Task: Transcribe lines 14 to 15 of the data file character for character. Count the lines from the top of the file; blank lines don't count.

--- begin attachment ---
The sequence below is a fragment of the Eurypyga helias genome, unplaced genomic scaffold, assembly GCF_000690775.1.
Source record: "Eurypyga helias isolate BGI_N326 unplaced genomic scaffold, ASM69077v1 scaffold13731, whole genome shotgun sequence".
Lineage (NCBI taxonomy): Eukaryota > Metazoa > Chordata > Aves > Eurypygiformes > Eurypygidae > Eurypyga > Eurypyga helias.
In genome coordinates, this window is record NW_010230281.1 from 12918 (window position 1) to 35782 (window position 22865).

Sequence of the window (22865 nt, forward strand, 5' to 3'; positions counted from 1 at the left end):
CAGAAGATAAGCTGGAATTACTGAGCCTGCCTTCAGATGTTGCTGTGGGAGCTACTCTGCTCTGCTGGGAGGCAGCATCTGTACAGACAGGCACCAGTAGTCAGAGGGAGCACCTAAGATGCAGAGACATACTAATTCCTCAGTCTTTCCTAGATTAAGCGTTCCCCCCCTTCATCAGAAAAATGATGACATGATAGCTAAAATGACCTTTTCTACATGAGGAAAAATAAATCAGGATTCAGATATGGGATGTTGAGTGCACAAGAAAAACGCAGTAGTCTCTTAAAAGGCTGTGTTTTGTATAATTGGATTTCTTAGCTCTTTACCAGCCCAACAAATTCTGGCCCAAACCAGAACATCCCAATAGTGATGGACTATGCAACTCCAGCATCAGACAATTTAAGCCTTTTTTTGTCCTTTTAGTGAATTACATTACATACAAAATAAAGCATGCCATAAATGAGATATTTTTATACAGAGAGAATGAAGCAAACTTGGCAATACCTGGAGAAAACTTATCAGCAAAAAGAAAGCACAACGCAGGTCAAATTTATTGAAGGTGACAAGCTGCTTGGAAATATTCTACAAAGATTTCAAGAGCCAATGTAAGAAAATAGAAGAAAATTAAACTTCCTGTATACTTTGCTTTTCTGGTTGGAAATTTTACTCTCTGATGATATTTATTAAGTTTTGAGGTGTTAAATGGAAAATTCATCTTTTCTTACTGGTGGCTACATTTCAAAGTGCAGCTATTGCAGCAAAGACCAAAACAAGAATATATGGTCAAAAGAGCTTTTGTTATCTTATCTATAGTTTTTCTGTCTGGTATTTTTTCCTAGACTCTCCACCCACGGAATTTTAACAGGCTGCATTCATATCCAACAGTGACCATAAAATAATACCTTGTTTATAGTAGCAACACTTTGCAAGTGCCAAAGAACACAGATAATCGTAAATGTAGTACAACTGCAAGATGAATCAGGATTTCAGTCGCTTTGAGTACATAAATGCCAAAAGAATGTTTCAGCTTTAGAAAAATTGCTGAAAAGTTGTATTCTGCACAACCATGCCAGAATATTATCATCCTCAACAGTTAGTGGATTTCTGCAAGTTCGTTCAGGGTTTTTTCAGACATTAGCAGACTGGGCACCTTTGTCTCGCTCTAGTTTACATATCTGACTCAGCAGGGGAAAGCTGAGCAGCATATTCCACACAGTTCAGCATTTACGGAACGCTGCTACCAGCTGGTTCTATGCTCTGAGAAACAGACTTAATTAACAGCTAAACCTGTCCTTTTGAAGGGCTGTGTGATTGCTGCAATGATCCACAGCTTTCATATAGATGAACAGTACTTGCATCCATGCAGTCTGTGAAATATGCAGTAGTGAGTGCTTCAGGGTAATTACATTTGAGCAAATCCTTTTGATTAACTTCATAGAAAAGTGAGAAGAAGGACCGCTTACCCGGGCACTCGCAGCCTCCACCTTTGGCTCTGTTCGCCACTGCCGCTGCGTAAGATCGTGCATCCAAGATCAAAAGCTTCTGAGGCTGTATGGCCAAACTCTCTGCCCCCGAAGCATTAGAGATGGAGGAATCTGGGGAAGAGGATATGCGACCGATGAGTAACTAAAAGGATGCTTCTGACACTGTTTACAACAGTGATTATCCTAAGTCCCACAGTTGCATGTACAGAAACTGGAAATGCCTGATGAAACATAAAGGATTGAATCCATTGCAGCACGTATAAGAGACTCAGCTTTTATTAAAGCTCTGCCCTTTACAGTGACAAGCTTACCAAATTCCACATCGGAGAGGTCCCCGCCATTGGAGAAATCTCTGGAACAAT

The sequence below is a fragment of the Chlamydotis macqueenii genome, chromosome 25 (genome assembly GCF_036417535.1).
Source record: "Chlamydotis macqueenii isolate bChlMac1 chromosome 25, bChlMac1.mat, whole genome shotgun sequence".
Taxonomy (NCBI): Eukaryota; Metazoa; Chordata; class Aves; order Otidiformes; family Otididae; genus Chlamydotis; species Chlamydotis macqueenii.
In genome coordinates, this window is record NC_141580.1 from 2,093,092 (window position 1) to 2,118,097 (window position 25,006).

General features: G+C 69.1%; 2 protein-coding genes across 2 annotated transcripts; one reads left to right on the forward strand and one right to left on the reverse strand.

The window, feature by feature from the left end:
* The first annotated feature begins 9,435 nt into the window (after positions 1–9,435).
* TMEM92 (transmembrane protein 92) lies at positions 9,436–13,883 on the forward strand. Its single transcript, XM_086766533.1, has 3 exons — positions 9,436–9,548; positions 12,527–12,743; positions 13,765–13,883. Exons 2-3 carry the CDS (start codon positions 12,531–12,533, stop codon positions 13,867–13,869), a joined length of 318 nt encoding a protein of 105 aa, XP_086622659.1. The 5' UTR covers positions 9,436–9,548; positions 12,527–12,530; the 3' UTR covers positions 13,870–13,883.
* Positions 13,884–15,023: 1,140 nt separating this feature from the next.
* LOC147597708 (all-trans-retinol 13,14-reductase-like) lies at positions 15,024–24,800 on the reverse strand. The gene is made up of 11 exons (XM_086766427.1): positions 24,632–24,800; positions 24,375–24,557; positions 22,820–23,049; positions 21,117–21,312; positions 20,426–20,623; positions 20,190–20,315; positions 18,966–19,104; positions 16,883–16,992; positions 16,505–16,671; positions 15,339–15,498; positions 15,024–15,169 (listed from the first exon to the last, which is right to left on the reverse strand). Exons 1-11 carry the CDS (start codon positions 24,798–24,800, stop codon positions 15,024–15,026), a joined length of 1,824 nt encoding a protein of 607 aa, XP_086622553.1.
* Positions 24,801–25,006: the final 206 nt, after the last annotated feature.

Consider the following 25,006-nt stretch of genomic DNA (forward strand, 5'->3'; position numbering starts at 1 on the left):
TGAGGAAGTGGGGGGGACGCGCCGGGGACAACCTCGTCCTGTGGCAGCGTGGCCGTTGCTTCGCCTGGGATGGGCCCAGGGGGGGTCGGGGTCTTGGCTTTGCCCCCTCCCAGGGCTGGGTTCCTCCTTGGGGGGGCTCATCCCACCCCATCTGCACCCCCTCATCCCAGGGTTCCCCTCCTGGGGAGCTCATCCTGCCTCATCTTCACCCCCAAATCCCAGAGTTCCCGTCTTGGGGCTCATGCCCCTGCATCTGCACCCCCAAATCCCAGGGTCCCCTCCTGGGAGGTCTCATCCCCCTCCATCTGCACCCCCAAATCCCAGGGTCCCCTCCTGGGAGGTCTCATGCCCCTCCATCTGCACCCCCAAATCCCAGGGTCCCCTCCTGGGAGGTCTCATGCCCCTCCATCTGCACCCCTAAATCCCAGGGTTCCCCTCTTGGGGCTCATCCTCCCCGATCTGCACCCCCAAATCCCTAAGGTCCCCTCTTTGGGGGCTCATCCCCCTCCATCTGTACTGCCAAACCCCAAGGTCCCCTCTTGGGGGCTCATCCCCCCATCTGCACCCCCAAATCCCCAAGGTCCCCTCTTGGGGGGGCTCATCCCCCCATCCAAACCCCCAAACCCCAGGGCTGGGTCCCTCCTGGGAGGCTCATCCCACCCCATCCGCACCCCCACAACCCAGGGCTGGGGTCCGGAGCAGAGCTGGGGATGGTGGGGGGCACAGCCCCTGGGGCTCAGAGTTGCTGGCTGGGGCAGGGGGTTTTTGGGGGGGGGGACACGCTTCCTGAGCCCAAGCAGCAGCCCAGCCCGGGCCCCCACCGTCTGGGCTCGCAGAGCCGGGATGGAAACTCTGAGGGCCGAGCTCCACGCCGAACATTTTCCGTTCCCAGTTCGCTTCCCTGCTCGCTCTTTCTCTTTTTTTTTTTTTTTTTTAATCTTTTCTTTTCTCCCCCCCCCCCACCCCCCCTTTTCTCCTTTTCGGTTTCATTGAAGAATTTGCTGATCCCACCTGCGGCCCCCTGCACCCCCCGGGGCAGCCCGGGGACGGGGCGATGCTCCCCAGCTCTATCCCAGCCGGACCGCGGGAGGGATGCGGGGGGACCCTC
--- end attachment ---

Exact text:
* TMEM92 (transmembrane protein 92) lies at positions 9,436–13,883 on the forward strand. Its single transcript, XM_086766533.1, has 3 exons — positions 9,436–9,548; positions 12,527–12,743; positions 13,765–13,883. Exons 2-3 carry the CDS (start codon positions 12,531–12,533, stop codon positions 13,867–13,869), a joined length of 318 nt encoding a protein of 105 aa, XP_086622659.1. The 5' UTR covers positions 9,436–9,548; positions 12,527–12,530; the 3' UTR covers positions 13,870–13,883.
* Positions 13,884–15,023: 1,140 nt separating this feature from the next.